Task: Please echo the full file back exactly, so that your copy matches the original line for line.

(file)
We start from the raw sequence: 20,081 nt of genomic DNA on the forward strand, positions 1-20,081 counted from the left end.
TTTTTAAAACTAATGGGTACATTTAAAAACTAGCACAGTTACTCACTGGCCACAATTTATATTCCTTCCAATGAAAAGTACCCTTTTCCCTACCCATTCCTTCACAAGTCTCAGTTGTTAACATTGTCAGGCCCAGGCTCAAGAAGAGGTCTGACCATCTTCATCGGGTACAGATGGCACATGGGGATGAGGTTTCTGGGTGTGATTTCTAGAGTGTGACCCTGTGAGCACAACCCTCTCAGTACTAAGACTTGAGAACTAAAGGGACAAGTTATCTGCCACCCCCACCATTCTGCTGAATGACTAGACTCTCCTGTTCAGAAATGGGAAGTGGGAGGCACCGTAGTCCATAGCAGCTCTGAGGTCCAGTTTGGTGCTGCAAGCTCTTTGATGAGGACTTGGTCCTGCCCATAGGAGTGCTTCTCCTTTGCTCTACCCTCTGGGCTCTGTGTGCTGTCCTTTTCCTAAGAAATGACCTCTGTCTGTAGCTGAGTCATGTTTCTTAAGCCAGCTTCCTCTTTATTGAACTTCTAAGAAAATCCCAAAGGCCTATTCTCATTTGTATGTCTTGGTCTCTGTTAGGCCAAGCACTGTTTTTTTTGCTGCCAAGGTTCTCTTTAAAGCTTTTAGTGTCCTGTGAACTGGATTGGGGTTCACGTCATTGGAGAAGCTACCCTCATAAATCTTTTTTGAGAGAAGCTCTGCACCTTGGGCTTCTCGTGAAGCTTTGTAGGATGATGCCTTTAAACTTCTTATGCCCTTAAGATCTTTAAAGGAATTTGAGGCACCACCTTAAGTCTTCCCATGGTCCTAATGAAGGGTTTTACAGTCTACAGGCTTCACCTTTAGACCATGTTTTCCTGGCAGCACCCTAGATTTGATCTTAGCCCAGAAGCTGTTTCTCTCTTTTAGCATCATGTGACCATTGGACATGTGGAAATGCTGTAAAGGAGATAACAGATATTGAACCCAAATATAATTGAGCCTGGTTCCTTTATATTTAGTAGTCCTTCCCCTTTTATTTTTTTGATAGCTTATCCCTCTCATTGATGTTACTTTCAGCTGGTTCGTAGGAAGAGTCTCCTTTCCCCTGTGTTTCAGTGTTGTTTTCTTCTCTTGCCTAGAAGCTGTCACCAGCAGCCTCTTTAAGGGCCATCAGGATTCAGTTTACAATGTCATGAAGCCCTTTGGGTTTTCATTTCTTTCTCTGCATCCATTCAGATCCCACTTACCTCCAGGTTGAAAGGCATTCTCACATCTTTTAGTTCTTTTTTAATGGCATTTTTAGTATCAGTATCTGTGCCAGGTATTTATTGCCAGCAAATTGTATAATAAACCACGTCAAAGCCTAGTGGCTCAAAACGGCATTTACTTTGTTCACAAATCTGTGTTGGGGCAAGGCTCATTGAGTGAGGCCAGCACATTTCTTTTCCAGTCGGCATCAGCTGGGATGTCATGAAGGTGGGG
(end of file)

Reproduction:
We start from the raw sequence: 20,081 nt of genomic DNA on the forward strand, positions 1-20,081 counted from the left end.
TTTTTAAAACTAATGGGTACATTTAAAAACTAGCACAGTTACTCACTGGCCACAATTTATATTCCTTCCAATGAAAAGTACCCTTTTCCCTACCCATTCCTTCACAAGTCTCAGTTGTTAACATTGTCAGGCCCAGGCTCAAGAAGAGGTCTGACCATCTTCATCGGGTACAGATGGCACATGGGGATGAGGTTTCTGGGTGTGATTTCTAGAGTGTGACCCTGTGAGCACAACCCTCTCAGTACTAAGACTTGAGAACTAAAGGGACAAGTTATCTGCCACCCCCACCATTCTGCTGAATGACTAGACTCTCCTGTTCAGAAATGGGAAGTGGGAGGCACCGTAGTCCATAGCAGCTCTGAGGTCCAGTTTGGTGCTGCAAGCTCTTTGATGAGGACTTGGTCCTGCCCATAGGAGTGCTTCTCCTTTGCTCTACCCTCTGGGCTCTGTGTGCTGTCCTTTTCCTAAGAAATGACCTCTGTCTGTAGCTGAGTCATGTTTCTTAAGCCAGCTTCCTCTTTATTGAACTTCTAAGAAAATCCCAAAGGCCTATTCTCATTTGTATGTCTTGGTCTCTGTTAGGCCAAGCACTGTTTTTTTTGCTGCCAAGGTTCTCTTTAAAGCTTTTAGTGTCCTGTGAACTGGATTGGGGTTCACGTCATTGGAGAAGCTACCCTCATAAATCTTTTTTGAGAGAAGCTCTGCACCTTGGGCTTCTCGTGAAGCTTTGTAGGATGATGCCTTTAAACTTCTTATGCCCTTAAGATCTTTAAAGGAATTTGAGGCACCACCTTAAGTCTTCCCATGGTCCTAATGAAGGGTTTTACAGTCTACAGGCTTCACCTTTAGACCATGTTTTCCTGGCAGCACCCTAGATTTGATCTTAGCCCAGAAGCTGTTTCTCTCTTTTAGCATCATGTGACCATTGGACATGTGGAAATGCTGTAAAGGAGATAACAGATATTGAACCCAAATATAATTGAGCCTGGTTCCTTTATATTTAGTAGTCCTTCCCCTTTTATTTTTTTGATAGCTTATCCCTCTCATTGATGTTACTTTCAGCTGGTTCGTAGGAAGAGTCTCCTTTCCCCTGTGTTTCAGTGTTGTTTTCTTCTCTTGCCTAGAAGCTGTCACCAGCAGCCTCTTTAAGGGCCATCAGGATTCAGTTTACAATGTCATGAAGCCCTTTGGGTTTTCATTTCTTTCTCTGCATCCATTCAGATCCCACTTACCTCCAGGTTGAAAGGCATTCTCACATCTTTTAGTTCTTTTTTAATGGCATTTTTAGTATCAGTATCTGTGCCAGGTATTTATTGCCAGCAAATTGTATAATAAACCACGTCAAAGCCTAGTGGCTCAAAACGGCATTTACTTTGTTCACAAATCTGTGTTGGGGCAAGGCTCATTGAGTGAGGCCAGCACATTTCTTTTCCAGTCGGCATCAGCTGGGATGTCATGAAGGTGGGG